Warning: Email misusing the name of Everett Tomlin Lloyd & Pratt Solicitors
21 June 2019
Emails have been sent misusing the identity of Jen Finch of Everett Tomlin Lloyd & Pratt Solicitors.
What is the scam?
Emails have been sent falsely claiming to be from Jen Finch of Everett Tomlin Lloyd & Pratt Solicitors. The email seen by the SRA asks the recipient to review an "updated version of the proposed deed, contract, board package and proprietary lease" and was sent from the email address "firstname.lastname@example.org".
The email footer also misuses the details of the genuine firm (see below).
Any business or transaction through the email address "email@example.com" is not undertaken by a solicitor authorised and regulated by the SRA.
Is there a genuine firm or person?
The SRA authorises and regulates a genuine firm of solicitors called Everett Tomlin Lloyd & Pratt, whose head office is at 19-20 Gold Tops, Newport, Gwent, NP20 4PH.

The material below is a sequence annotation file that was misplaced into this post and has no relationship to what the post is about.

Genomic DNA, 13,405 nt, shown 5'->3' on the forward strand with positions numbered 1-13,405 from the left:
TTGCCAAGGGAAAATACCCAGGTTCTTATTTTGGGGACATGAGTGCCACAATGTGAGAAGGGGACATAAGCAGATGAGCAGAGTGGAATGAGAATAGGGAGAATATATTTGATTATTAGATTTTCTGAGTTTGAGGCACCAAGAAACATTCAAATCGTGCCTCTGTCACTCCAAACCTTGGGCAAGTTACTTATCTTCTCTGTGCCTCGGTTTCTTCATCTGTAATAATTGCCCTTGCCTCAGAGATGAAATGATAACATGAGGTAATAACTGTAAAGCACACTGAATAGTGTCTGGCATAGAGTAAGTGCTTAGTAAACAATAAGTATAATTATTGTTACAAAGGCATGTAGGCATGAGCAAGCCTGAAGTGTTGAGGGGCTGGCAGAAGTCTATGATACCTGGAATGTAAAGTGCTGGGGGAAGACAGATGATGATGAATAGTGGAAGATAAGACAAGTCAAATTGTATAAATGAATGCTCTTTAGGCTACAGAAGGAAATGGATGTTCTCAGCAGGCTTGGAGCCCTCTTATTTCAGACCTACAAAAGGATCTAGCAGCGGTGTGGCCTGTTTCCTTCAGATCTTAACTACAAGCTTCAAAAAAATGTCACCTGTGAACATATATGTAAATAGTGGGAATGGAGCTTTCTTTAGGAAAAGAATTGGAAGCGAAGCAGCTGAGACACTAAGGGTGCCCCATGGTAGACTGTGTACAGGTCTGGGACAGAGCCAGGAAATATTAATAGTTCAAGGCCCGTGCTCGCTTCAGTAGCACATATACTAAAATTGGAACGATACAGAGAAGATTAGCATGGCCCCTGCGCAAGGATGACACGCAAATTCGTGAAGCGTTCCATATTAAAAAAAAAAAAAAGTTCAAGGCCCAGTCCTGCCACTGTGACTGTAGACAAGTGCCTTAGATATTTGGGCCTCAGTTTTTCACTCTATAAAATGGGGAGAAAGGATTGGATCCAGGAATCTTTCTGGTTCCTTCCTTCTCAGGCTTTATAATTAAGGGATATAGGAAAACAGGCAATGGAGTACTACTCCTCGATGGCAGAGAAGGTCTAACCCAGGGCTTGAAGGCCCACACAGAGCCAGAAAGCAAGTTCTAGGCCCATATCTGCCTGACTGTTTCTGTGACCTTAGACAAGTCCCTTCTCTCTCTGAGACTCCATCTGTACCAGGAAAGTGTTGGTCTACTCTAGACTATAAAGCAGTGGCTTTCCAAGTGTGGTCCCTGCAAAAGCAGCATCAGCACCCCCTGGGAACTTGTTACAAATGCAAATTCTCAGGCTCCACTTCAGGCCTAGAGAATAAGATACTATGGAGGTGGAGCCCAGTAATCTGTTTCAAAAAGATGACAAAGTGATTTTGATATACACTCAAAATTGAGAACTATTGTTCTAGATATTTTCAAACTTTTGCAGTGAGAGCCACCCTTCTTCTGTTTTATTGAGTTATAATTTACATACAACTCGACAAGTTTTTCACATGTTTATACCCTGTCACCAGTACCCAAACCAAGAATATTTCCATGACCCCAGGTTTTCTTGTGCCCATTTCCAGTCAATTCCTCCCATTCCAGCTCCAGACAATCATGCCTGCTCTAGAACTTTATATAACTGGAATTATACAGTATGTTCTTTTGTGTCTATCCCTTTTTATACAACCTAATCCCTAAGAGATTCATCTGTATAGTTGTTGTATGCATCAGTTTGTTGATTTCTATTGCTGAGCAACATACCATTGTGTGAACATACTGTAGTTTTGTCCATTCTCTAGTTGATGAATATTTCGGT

The SRA authorises and regulates two solicitors called Jennifer Finch, including one (known as Jen Finch) who is a partner and Head of Conveyancing at Everett Tomlin Lloyd & Pratt. Her genuine email address is firstname.lastname@example.org.
The genuine firm and the genuine Jen Finch of that firm have confirmed that they have no connection with the emails referred to in the above alert.
The other genuine solicitor called Jennifer Finch works at a completely separate firm and is not believed to have any connection to the above matters.
What should I do?
When a firm's or individual's identity has been copied exactly (or cloned), due diligence is necessary. If you receive correspondence claiming to be from the above firm(s) or individual(s), or information of a similar nature to that described, you should conduct your own due diligence by checking the authenticity of the correspondence by contacting the law firm directly by reliable and established means. You can contact the SRA to find out if individuals or firms are regulated and authorised by the SRA and verify an individual's or firm's practising details. Other verification methods, such as checking public records (e.g. telephone directories and company records) may be required in other circumstances.